It’s a claim boldly asserted in local news stories each year: Domestic violence spikes during the holiday season. On the surface, the concept sounds plausible enough ― for many people, holidays are associated with family tension, crowded homes and copious amounts of alcohol. It follows that violence might increase under such stressful circumstances. Yet, domestic violence experts say there’s no evidence to back that up, according to interviews conducted by The Huffington Post. “This is a myth that has been debunked pretty well,” said Monica McLaughlin, deputy director of public policy at the National Network to End Domestic Violence. She pointed to a 2010 report released by the National Resource Center on Domestic Violence, which was not able “to find any reliable, national study linking the holidays with an increase in domestic violence.” The center recently released a holiday toolkit to respond to the common misperception.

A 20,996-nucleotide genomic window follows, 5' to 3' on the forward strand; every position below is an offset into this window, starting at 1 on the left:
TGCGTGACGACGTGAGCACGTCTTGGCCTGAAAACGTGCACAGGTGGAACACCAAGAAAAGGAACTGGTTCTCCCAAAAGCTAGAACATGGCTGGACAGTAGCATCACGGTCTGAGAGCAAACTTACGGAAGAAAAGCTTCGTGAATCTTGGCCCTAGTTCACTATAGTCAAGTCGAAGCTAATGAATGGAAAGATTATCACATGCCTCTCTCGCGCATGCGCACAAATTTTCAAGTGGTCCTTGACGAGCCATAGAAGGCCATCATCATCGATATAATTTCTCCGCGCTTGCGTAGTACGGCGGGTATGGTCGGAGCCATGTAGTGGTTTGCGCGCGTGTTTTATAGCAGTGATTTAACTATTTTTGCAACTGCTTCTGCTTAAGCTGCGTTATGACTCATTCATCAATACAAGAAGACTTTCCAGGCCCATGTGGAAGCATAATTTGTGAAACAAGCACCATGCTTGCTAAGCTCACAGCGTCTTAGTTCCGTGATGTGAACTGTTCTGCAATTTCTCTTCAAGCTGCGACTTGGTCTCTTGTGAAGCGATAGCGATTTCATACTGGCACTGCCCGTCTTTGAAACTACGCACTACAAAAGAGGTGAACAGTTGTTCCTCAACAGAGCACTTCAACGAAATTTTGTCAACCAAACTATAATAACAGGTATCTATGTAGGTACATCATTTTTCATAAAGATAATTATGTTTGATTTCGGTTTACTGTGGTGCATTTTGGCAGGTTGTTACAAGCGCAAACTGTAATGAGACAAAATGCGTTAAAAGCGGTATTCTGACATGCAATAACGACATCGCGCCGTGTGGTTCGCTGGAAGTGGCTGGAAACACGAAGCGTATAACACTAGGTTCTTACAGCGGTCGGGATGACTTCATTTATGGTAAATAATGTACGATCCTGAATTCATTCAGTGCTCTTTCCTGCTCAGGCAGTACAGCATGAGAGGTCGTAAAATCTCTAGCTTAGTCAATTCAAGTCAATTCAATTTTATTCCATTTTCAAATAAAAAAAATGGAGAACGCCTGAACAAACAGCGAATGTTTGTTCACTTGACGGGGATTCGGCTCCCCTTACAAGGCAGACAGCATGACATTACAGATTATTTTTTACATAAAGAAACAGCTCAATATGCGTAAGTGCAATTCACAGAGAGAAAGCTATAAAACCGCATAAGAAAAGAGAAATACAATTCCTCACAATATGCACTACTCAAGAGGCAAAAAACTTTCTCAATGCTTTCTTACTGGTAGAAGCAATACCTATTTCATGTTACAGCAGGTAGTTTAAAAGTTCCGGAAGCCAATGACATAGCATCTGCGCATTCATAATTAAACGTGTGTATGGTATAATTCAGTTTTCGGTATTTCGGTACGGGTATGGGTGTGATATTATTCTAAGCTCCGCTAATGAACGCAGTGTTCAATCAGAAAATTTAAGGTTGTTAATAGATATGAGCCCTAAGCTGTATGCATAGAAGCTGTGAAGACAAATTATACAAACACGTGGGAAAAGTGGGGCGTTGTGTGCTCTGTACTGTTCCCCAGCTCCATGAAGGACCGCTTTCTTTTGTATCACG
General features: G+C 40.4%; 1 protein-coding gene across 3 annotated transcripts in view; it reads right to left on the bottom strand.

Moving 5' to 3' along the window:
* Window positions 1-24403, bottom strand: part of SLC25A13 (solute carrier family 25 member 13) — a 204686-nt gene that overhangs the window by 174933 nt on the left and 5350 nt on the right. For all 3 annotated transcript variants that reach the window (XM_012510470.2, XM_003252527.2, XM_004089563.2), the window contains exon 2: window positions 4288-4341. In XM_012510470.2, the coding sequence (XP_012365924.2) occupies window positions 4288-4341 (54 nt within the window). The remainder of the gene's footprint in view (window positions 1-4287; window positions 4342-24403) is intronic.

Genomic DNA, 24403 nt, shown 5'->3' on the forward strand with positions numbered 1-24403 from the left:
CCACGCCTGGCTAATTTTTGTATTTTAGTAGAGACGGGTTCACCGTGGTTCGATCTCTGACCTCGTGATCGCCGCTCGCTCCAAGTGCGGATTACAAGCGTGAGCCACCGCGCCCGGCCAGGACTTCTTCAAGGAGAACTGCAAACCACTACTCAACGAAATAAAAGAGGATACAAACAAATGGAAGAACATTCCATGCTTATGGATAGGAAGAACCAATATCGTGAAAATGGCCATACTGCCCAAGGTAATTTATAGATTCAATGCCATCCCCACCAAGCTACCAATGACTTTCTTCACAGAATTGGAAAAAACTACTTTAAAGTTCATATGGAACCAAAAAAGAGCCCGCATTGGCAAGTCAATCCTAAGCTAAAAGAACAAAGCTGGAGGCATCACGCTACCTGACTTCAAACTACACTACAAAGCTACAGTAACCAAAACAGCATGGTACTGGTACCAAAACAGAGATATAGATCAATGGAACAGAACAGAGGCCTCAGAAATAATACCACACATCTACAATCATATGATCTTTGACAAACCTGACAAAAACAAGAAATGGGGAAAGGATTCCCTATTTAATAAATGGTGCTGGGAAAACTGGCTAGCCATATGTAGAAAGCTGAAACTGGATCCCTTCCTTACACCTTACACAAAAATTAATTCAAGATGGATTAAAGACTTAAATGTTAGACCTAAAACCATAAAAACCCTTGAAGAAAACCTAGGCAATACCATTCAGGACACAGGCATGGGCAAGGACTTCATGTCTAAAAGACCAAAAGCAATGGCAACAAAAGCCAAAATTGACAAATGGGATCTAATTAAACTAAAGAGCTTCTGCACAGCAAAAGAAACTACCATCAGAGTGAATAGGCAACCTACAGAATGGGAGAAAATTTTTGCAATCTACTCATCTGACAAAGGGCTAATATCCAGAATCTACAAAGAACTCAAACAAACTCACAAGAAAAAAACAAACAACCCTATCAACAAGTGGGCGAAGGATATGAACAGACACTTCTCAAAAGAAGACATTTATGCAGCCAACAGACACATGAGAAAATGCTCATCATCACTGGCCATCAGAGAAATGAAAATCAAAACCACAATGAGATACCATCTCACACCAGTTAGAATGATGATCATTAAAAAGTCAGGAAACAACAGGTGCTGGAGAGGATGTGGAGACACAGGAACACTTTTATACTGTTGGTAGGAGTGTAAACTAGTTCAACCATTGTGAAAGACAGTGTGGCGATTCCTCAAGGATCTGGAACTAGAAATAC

The persistence of the myth betrays a lack of understanding about how abuse works, she said. Domestic violence is not simply isolated acts of physical violence, but rather a pattern of behavior. Perpetrators use a range of tactics ― including emotional, verbal, economic and sexual abuse ― to control and intimidate victims.
What can be measured, though, is whether there is an increase in victims reaching out for help, either by calling the police or accessing support services. Victims may actually be less likely to reach out for help during the holidays, according to data from the National Domestic Violence Hotline, the country’s confidential, 24/7 helpline. Click here for the full article.
At Transcendent Media Capital were are committed to getting all victims and participants in domestic violence the help and support they need. Our campaign, “Free Yourself: Healing Families; Ending Domestic Violence”, is the first interactive global domestic violence campaign. One of the core elements we are incorporating into our campaign is, an interactive digital platform:
- using cognitive technology to extract data from primary research, we can assess by geo-location the strengths and weaknesses in each region, mapped against a best practice roadmap. This will assist policy makers and support services world-wide to improve both preventative and services. This platform will also include a hot button for victims to more easily access support close to them.
Click here for more info on our efforts to address and put an end to this issue worldwide.